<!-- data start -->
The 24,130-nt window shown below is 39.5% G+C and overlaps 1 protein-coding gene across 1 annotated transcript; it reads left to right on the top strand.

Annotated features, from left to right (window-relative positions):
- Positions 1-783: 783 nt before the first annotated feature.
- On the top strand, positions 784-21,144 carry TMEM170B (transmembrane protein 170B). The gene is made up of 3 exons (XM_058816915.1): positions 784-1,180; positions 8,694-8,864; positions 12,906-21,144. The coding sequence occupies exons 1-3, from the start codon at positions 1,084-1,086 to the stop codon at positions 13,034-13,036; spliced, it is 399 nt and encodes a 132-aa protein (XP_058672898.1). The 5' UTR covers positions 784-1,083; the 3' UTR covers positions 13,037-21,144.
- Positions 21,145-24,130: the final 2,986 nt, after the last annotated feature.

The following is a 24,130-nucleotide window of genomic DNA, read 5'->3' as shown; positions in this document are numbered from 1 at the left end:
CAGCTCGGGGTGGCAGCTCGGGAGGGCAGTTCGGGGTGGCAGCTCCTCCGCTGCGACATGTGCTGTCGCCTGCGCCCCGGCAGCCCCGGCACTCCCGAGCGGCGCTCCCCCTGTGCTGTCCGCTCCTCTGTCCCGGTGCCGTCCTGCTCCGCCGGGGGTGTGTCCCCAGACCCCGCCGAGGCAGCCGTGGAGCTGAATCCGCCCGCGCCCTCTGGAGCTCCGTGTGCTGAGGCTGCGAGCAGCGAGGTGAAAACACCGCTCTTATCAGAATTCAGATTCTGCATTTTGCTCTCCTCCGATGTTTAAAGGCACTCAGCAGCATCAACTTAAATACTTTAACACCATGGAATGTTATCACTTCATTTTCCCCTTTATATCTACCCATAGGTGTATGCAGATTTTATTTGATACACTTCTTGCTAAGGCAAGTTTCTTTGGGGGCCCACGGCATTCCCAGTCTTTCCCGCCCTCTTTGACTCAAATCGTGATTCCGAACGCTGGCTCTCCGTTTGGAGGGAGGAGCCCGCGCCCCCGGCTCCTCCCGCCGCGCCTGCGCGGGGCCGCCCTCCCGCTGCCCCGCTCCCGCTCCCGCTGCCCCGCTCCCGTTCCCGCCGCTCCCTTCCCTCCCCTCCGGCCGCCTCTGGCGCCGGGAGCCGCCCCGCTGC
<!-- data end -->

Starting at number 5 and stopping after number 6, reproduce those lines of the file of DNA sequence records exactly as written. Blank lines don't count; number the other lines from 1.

- Positions 21,145-24,130: the final 2,986 nt, after the last annotated feature.

The following is a 24,130-nucleotide window of genomic DNA, read 5'->3' as shown; positions in this document are numbered from 1 at the left end: